“Ice Giant” –Blasted Fossil Core of a Massive, Jupiter-Sized Planet Discovered (Weekend Feature)

"Ice Giant" --Blasted Fossil Core of a Massive, Jupiter-Sized Planet Discovered


A strange ice giant that can’t be explained by previous theory has been discovered by NASA Scientists using the exoplanet-sleuth Transiting Exoplanet Survey Satellite (TESS, which had “first light” on Aug. 7, 2018). The planet, TOI-849 b, is the most massive Neptune-sized planet detected to date, and the first to have a density that is comparable to Earth. The odd proportions of planet orbits a star about 750 light years from Earth every 18 hours, and is 40 times more massive.


“Life on Milky Way’s Ocean Worlds” –X-Ray ‘Telescope’ Reveals Alien Geology

"Life on Milky Way's Ocean Worlds" --Water-Rock Boundaries May Not Exist


There’s been increasing speculation that many of the Milky Way’s more than 4,100 known exoplanets might resemble the ocean worlds of Jupiter’s storied moon Europa and Saturn’s Enceladus. “So if we’re thinking about these places as being possibly habitable, maybe bigger versions of them in other planetary systems are habitable too,” says NASA’s Lynnae Quick about planets with oceans that may be orbiting many of our galaxy’s one trillion stars.


“The Ocean Galaxy” –Many of Milky Way’s 4,000 Known Exoplanets May Be Water Worlds

"The Ocean Galaxy" --Many of the Milky Way's 4,000 Known Exoplanets May be Water Worlds?


“Plumes of water erupt from Europa and Enceladus, so we can tell that these bodies have subsurface oceans beneath their ice shells, and they have energy that drives the plumes, which are two requirements for life as we know it,” says Lynnae Quick, a NASA planetary scientist who specializes in volcanism and ocean worlds, about speculation that many of the more than 4,000 known exoplanets might resemble some of the watery moons around Jupiter and Saturn. “So if we’re thinking about these places as being possibly habitable, maybe bigger versions of them in other planetary systems are habitable too.”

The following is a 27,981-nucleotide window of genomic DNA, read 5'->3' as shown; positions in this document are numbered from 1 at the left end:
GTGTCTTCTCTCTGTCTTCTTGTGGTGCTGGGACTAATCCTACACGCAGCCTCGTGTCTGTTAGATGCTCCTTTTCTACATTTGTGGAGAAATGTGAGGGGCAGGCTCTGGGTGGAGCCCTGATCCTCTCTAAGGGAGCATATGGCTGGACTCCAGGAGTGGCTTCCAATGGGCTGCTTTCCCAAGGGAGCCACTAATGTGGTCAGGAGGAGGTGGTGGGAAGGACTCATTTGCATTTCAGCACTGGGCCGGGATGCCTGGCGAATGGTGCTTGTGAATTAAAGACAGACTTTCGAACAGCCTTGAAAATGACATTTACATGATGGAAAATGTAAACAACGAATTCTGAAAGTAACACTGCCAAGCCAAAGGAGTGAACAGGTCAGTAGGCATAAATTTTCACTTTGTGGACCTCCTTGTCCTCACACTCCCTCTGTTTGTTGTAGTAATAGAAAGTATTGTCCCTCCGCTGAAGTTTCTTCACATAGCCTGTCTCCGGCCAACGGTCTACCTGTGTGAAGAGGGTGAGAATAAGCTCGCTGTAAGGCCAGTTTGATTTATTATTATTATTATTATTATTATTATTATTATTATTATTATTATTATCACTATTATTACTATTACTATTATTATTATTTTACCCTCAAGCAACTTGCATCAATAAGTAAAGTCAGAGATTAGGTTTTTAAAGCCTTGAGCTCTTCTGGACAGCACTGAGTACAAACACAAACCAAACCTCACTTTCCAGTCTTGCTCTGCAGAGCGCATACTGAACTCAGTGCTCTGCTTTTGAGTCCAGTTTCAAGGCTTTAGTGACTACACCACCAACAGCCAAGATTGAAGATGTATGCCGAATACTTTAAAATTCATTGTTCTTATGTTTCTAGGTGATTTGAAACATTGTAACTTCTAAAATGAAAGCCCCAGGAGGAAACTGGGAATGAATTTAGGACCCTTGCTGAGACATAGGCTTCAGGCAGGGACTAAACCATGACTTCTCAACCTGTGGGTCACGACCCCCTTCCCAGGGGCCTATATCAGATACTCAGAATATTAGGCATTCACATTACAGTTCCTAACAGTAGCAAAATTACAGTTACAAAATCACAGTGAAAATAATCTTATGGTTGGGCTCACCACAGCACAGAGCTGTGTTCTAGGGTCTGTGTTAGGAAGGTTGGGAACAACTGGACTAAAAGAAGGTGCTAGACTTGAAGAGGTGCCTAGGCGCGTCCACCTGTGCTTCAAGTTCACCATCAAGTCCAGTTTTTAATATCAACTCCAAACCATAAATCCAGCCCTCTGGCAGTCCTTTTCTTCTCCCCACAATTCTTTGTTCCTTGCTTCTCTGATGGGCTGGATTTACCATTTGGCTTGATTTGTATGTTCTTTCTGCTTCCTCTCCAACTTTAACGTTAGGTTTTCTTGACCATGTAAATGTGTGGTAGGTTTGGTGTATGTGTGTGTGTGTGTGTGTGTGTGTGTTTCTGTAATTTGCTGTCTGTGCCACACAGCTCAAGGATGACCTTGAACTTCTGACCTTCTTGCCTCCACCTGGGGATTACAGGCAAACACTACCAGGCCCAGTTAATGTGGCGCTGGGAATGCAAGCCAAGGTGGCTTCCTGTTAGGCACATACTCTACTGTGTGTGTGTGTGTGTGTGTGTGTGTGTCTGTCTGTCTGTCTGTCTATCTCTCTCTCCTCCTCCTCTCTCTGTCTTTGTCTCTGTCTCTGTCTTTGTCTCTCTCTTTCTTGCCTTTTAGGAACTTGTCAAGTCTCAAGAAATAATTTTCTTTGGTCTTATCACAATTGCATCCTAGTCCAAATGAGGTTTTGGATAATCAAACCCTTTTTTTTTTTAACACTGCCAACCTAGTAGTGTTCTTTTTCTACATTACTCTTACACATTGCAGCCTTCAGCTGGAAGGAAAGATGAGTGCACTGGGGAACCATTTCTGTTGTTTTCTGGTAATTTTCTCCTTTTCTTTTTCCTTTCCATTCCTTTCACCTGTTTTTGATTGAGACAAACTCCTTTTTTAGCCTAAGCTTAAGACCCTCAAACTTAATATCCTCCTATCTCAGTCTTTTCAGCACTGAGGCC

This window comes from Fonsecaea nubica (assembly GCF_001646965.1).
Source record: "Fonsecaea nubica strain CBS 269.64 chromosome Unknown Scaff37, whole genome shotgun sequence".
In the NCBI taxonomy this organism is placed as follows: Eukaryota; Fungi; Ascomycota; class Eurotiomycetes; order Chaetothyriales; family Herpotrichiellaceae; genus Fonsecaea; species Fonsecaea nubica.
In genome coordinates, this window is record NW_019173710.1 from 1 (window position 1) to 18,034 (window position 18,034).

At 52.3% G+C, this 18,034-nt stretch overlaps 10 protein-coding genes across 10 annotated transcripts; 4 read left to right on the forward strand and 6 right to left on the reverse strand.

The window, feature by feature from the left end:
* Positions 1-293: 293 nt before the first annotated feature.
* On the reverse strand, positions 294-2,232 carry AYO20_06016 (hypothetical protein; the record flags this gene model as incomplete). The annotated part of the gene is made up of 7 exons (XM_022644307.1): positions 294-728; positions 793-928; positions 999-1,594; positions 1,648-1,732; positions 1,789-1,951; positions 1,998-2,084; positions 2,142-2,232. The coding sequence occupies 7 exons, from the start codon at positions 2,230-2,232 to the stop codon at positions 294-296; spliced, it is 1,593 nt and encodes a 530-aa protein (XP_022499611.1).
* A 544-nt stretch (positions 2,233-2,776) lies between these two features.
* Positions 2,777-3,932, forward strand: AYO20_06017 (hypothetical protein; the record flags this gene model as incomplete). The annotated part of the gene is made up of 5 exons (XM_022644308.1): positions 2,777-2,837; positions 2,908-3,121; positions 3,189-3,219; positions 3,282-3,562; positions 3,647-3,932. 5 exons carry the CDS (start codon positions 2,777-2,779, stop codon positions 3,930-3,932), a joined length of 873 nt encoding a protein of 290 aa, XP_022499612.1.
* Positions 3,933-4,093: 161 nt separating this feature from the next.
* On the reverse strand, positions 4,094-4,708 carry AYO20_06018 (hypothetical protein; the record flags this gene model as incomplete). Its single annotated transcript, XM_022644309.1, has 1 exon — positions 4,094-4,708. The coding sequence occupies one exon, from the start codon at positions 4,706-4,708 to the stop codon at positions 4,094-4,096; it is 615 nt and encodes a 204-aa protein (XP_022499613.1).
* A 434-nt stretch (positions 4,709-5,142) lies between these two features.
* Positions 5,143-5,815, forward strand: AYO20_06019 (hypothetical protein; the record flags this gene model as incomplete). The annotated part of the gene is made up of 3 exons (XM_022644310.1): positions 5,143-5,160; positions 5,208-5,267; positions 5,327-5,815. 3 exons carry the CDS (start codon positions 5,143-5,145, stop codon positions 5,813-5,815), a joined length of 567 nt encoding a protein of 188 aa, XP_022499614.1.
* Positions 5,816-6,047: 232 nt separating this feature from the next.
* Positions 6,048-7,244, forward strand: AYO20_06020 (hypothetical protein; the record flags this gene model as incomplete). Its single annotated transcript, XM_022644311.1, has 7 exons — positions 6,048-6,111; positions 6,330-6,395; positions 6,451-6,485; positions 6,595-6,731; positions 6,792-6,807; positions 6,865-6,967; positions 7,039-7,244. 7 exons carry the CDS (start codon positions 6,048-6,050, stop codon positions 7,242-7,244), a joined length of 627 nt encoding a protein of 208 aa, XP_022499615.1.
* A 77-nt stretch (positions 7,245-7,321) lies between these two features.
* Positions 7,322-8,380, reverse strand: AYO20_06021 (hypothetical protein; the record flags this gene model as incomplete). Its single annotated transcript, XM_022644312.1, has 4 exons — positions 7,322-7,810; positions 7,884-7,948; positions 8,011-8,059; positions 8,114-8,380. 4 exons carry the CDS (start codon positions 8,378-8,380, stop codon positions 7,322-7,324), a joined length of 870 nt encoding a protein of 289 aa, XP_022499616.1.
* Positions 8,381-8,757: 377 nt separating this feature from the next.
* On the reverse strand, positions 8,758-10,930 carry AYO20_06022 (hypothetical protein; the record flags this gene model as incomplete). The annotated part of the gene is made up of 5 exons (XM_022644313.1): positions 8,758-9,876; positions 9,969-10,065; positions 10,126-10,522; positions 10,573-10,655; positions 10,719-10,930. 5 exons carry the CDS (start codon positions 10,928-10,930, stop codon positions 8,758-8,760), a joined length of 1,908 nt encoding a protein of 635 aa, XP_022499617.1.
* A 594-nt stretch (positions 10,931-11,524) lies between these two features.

“The Earth Galaxy” –New Research Points To Six-Billion Earth-Like Exoplanets in the Milky Way

Milky way Center


Andrew Siemion, director of the University of California Berkeley SETI Research Center, recently wrote in an email to The Daily Galaxy that “I suspect there are other intelligent civilizations in the Milky Way Galaxy– we just need to look!” Now, new calculations place an upper limit of 0.18 Earth-like planets per G-type star in our Galaxy, according to University of British Columbia researcher Michelle Kunimoto about six billion rocky, Earth-sized planets orbiting in the habitable zones of Sun-like (G) stars in the Milky Way.


“A Twin Earth?” –Sunlight Observed from a Rare Sun-Like Star, Sitting in the Habitable Zone


G Type Star


The most abundant types of star in our Milky Way galaxy are red dwarfs, hosting the bulk of our galaxy’s planet population reports NASA’s Hubble Site, which could number tens of billions of alien worlds. Among the more than 4,000 known exoplanets, is planet KOI-456.04 –less than twice the size of Earth, it orbits, Kepler-160, much liker our life-giving G-type main-sequence Sun (image above), sometimes referred to as a yellow dwarf, that formed approximately 4.6 billion years ago from the gravitational collapse of matter within a region of a large molecular cloud. And it does so with a star-planet distance that could permit planetary surface temperatures conducive to life.


“Birth of an Exoplanet” –First Direct Evidence of a Star System Being Born

AB Aurigae Star System


“Thousands of exoplanets have been identified so far, but little is known about how they form,” says Anthony Boccaletti at the Observatoire de Paris, about observations made with the European Southern Observatory’s Very Large Telescope (ESO’s VLT) that have revealed the first direct evidence of a star system, AB Aurigae, being born. Astronomers know planets are born in dense dusty discs surrounding young stars, like AB Aurigae, as cold gas and dust clump together.